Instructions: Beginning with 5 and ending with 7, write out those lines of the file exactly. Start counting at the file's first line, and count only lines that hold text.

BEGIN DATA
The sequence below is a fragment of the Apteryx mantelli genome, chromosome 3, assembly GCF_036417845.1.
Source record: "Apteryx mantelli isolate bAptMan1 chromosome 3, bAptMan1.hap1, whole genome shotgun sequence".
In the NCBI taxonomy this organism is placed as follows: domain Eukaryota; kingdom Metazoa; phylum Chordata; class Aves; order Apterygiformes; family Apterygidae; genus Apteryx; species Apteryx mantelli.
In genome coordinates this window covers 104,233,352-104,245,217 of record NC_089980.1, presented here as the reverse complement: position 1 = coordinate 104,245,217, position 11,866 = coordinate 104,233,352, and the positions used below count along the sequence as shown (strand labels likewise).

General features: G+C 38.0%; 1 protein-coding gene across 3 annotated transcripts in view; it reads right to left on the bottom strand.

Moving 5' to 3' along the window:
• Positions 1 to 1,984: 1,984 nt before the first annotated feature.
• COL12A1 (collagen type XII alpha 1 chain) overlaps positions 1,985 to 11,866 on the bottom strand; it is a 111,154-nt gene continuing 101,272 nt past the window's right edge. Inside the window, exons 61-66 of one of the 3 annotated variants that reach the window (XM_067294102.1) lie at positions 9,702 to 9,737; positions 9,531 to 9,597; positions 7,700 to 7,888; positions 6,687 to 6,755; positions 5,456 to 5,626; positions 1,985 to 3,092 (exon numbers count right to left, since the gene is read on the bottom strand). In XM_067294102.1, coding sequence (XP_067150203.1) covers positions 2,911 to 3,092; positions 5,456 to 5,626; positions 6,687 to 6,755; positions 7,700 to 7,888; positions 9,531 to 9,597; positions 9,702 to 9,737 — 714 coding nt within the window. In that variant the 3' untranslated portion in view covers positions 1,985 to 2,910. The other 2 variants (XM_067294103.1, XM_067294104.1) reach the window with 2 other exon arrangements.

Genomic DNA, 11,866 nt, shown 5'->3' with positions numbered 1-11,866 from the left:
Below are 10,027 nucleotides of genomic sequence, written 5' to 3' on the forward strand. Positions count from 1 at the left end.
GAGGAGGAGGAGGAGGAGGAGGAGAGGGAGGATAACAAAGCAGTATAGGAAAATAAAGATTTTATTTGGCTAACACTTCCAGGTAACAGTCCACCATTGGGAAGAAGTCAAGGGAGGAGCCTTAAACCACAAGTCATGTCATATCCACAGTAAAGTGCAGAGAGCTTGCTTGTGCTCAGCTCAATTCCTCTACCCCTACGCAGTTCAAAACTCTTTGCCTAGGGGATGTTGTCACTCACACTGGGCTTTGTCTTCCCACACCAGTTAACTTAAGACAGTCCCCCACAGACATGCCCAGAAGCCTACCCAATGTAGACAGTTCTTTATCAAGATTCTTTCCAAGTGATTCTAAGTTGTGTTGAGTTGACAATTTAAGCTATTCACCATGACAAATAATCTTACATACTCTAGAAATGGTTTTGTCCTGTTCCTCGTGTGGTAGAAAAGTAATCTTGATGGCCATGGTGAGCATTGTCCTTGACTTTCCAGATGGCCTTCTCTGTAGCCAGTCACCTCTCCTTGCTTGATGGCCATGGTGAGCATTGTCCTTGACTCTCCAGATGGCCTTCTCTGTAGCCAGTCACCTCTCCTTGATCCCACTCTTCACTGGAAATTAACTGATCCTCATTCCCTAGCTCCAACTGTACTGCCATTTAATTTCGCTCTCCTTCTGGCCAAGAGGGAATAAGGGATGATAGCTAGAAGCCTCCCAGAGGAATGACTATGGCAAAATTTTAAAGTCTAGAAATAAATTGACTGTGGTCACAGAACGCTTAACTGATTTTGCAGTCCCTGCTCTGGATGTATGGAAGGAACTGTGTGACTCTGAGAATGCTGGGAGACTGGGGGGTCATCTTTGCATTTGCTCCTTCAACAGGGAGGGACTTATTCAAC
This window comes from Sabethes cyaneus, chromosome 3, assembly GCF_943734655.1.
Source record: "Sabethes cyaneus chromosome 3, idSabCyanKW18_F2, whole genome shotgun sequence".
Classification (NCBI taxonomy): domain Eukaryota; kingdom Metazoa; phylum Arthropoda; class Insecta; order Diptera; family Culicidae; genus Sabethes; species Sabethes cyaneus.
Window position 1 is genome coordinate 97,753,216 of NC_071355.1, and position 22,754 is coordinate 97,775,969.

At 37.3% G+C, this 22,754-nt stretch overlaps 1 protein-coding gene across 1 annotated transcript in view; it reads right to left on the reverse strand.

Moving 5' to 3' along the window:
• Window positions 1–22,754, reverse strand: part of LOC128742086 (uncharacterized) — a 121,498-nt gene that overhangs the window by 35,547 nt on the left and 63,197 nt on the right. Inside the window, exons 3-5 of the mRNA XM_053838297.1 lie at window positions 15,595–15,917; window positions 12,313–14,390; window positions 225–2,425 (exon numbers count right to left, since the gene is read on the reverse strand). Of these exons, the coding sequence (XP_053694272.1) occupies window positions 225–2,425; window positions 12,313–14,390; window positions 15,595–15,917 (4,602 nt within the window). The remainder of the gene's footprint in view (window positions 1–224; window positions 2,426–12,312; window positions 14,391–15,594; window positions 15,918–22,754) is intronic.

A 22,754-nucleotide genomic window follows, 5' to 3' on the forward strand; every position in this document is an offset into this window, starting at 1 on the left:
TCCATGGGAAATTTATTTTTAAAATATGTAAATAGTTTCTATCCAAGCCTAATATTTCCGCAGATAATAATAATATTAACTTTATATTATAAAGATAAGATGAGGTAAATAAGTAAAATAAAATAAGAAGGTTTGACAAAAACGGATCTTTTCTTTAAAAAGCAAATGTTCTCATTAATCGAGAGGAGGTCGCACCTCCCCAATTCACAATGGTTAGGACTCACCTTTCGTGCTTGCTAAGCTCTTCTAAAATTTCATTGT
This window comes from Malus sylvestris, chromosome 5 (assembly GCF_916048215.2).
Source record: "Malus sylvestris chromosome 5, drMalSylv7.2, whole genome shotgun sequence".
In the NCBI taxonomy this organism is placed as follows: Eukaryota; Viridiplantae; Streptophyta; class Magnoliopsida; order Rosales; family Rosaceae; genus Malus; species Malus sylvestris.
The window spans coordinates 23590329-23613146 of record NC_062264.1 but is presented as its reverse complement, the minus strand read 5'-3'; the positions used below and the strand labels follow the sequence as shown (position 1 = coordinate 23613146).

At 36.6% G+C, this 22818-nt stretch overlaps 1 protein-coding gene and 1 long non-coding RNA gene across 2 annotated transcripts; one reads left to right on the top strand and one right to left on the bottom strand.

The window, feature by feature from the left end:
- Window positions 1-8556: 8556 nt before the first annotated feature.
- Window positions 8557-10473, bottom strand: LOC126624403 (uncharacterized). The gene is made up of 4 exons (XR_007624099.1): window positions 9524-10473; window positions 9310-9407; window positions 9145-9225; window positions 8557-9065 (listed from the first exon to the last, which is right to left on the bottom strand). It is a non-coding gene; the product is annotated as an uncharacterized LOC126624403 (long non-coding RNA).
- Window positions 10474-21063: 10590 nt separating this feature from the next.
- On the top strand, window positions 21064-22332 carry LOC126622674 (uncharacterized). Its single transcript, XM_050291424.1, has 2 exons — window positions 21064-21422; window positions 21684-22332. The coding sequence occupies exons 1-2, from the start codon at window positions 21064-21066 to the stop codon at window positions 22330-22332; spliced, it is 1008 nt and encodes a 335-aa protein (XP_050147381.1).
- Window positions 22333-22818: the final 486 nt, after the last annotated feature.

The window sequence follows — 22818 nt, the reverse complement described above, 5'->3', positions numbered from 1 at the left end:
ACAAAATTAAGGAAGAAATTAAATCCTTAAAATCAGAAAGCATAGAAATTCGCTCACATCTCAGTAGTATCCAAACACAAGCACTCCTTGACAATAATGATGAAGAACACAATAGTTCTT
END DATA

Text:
General features: G+C 38.0%; 1 protein-coding gene across 3 annotated transcripts in view; it reads right to left on the bottom strand.

Moving 5' to 3' along the window:
• Positions 1 to 1,984: 1,984 nt before the first annotated feature.